I was thinking about the woman at the well in Sychar yesterday. It's not like I'm so old that I remember her. I was not there and I would never go to Samaria anyway (:^))) However...
In John 4, Jesus finds Himself in Samaria in the town of Sychar at noon. His disciples go into the city to buy supplies and they leave Jesus at the town's well. This well is famous. It was one sunk by Jacob, the father of all Israel and it had not run dry even in the time of Christ.
Back in the day, people, usually women, would go to the local water source to retrieve water for the day. In desert climates this was usually done early in the morning. The people that would gather for water would converse. It would have been a social center for the town; a place for exchange of information and maybe even local gossip. And this last bit may be the reason why Jesus encountered a woman at the well getting water at noon. She did not go to the well when others did because she was not what you would call virtuous; adventurous maybe, but not virtuous. Her reputation probably did not sit well with the other hens in the chicken house at Sychar. She would have been the one about which the others gossiped. She had relationships with more than one rooster.
Jesus, being God in the flesh, knew this about her as she approached the well and He engaged her in conversation. There are several reasons why this conversation should be impossible in Christ's day and the woman herself points this out.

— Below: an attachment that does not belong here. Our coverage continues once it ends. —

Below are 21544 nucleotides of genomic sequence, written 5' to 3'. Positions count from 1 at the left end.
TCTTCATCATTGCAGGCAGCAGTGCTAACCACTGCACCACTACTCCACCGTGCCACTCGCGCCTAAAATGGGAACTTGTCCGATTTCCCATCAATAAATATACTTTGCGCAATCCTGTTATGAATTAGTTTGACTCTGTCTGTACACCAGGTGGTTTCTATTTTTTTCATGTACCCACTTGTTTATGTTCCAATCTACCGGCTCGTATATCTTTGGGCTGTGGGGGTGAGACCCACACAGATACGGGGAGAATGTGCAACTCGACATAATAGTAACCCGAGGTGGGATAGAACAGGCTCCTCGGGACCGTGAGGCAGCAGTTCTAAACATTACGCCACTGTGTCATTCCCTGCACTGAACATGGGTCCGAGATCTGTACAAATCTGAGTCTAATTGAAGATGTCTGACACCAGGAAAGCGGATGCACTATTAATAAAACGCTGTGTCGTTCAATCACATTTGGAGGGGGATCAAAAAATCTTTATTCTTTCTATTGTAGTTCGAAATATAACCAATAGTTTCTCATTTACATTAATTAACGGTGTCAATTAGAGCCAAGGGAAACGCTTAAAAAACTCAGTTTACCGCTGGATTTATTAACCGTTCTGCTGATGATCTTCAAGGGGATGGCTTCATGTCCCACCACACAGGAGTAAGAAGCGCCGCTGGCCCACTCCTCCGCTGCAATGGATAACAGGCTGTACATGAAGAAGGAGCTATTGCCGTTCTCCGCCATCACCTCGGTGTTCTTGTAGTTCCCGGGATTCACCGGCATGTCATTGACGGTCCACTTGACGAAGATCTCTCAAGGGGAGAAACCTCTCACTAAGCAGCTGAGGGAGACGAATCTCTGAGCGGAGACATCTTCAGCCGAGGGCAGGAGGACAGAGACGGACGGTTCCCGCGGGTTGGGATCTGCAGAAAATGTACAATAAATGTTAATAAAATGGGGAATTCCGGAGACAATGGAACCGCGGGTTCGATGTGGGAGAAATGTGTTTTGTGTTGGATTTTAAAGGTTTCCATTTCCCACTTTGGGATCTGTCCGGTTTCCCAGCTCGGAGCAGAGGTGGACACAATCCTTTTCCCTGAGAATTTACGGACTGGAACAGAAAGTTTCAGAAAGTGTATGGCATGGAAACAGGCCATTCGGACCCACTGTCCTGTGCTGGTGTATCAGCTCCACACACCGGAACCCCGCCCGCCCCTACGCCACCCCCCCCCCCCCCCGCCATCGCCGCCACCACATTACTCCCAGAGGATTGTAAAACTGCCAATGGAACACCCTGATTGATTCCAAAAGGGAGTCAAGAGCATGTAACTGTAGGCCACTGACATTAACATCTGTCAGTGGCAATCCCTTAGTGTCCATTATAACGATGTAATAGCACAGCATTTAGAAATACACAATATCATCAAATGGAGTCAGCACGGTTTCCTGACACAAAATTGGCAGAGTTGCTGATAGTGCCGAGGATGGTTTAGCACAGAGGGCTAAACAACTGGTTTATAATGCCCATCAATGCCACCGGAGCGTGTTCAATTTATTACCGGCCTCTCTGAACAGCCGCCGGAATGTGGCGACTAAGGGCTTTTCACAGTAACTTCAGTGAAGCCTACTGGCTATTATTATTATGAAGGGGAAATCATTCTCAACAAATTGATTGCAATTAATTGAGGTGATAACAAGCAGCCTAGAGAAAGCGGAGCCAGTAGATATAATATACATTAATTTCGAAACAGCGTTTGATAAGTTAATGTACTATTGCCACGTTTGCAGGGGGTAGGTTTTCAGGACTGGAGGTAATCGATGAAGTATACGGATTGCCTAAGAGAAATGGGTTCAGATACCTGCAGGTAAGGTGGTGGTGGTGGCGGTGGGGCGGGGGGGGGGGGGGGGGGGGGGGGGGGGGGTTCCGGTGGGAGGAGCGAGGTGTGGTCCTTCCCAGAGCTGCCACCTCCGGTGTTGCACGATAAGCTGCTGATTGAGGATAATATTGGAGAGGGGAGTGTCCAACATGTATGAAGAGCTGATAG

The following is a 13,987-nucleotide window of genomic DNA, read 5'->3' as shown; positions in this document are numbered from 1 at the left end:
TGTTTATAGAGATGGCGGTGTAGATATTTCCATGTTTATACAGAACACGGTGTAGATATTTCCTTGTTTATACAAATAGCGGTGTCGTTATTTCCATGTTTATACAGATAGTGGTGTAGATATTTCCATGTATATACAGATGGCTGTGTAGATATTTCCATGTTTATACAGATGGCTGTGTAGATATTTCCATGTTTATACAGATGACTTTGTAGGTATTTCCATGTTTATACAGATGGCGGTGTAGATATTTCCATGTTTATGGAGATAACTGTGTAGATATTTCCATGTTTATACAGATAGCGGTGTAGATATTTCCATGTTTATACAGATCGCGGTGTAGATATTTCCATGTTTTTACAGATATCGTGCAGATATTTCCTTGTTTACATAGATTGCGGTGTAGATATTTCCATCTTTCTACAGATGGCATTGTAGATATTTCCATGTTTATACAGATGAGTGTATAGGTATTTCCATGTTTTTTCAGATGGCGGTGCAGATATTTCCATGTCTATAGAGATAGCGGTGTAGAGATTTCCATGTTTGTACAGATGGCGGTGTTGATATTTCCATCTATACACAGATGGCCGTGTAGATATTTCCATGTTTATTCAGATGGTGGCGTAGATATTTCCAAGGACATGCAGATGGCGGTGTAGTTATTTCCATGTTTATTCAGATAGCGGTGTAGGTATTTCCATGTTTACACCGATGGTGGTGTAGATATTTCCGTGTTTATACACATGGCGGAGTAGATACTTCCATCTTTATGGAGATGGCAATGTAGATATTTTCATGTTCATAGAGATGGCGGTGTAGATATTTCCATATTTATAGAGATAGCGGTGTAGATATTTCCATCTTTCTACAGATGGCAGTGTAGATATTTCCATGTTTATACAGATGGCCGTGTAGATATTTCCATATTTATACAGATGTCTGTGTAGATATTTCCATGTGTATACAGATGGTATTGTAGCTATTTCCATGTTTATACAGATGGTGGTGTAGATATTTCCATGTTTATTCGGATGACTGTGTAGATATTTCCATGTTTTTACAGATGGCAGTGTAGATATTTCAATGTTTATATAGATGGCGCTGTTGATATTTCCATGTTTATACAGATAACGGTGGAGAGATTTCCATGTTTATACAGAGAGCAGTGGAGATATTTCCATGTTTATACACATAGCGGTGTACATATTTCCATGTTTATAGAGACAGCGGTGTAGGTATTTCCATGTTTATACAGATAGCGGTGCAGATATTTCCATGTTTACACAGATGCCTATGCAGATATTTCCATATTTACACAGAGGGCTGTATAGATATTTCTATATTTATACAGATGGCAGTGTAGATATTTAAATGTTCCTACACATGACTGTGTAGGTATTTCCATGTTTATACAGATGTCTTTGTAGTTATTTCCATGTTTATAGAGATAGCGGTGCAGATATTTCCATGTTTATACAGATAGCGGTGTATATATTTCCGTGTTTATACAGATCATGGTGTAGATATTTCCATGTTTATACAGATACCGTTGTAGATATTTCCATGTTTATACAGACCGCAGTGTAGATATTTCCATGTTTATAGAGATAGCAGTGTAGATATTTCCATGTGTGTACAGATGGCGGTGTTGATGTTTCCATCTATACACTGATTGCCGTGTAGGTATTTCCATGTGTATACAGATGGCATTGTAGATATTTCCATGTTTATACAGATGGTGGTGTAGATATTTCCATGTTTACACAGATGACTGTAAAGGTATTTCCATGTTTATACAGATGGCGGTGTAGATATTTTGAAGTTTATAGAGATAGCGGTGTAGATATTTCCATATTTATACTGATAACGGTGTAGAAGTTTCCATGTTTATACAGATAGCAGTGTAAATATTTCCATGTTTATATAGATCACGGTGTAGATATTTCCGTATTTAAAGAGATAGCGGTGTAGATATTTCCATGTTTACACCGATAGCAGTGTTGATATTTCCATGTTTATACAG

1. Jesus was born a Jew. Jews do not associate with Samaritans. They would be considered like Gentiles, unclean sinners outside God's family.
2. A Jew and particularly a rabbi would not have accepted a drink from a Samaritan.
3. Any righteous Jew would not have gone through Samaria if it could be avoided and they would certainly not have stopped to socialize or eat.
4. An observant male Jew would not have spoken with any woman that was not his wife.
So Jesus is breaking all the rules here. He is socializing with unclean sinners and His goal seems to be to enlighten them about who He is and why He has come.
The story kind of breaks my heart. I see the courage of the woman whose life is a mess addressing her Messiah without fear, but with respect. I see her hospitality as she invites Jesus and His disciples into town to meet everyone. She is amazed and enthralled by what Jesus knows and what He knows about her. Despite her sinful life, she is smitten in spirit by the gentle rabbi from Nazareth. She desires immediately to tell others about Him and she does. As a result of her enthusiasm, many in Samaria learned the Truth that day. Jesus took a harvest of believers among these Samaritans before He departed.
I love this story. Jesus took what could have been a tense situation and turned it into an opportunity. While holding fast to the Truth, He presented Himself and His Father with the grace these people so needed and brought them into the fold. Grace and Truth, living in the tension between the two. This is what we as believers are called to do.
Do you know anyone like this woman? Is she at church or at work? Is she marginalized by the rule keepers and relegated to going to the well at noon? Strike up a conversation with her. She could introduce you to people that are just waiting for what you have. In our pursuit of grace and truth, sometimes we are called to go to Samaria. Is that time now? Well, maybe.